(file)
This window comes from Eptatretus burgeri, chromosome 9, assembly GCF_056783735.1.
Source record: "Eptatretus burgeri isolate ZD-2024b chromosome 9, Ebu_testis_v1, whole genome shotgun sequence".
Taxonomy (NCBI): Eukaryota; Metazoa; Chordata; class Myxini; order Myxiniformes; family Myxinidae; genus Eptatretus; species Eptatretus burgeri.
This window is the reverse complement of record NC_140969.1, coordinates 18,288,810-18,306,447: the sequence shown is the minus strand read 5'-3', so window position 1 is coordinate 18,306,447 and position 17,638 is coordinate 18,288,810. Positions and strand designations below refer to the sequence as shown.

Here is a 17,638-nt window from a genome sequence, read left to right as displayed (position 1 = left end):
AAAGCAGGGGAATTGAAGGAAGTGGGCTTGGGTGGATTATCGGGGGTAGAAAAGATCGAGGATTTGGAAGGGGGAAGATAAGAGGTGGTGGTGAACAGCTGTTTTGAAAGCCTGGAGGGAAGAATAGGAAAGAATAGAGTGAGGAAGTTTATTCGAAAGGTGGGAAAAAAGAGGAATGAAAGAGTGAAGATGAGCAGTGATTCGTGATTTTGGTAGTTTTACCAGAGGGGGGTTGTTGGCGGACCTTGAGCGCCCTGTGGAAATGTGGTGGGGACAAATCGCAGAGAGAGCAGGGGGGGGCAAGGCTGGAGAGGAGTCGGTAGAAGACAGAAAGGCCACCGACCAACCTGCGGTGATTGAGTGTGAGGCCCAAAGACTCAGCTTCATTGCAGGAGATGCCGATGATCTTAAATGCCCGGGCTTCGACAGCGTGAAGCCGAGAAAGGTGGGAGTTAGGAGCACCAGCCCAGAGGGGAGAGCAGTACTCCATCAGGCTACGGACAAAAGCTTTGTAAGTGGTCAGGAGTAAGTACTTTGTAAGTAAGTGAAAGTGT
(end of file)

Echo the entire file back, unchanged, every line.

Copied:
This window comes from Eptatretus burgeri, chromosome 9, assembly GCF_056783735.1.
Source record: "Eptatretus burgeri isolate ZD-2024b chromosome 9, Ebu_testis_v1, whole genome shotgun sequence".
Taxonomy (NCBI): Eukaryota; Metazoa; Chordata; class Myxini; order Myxiniformes; family Myxinidae; genus Eptatretus; species Eptatretus burgeri.
This window is the reverse complement of record NC_140969.1, coordinates 18,288,810-18,306,447: the sequence shown is the minus strand read 5'-3', so window position 1 is coordinate 18,306,447 and position 17,638 is coordinate 18,288,810. Positions and strand designations below refer to the sequence as shown.

Here is a 17,638-nt window from a genome sequence, read left to right as displayed (position 1 = left end):
AAAGCAGGGGAATTGAAGGAAGTGGGCTTGGGTGGATTATCGGGGGTAGAAAAGATCGAGGATTTGGAAGGGGGAAGATAAGAGGTGGTGGTGAACAGCTGTTTTGAAAGCCTGGAGGGAAGAATAGGAAAGAATAGAGTGAGGAAGTTTATTCGAAAGGTGGGAAAAAAGAGGAATGAAAGAGTGAAGATGAGCAGTGATTCGTGATTTTGGTAGTTTTACCAGAGGGGGGTTGTTGGCGGACCTTGAGCGCCCTGTGGAAATGTGGTGGGGACAAATCGCAGAGAGAGCAGGGGGGGGCAAGGCTGGAGAGGAGTCGGTAGAAGACAGAAAGGCCACCGACCAACCTGCGGTGATTGAGTGTGAGGCCCAAAGACTCAGCTTCATTGCAGGAGATGCCGATGATCTTAAATGCCCGGGCTTCGACAGCGTGAAGCCGAGAAAGGTGGGAGTTAGGAGCACCAGCCCAGAGGGGAGAGCAGTACTCCATCAGGCTACGGACAAAAGCTTTGTAAGTGGTCAGGAGTAAGTACTTTGTAAGTAAGTGAAAGTGT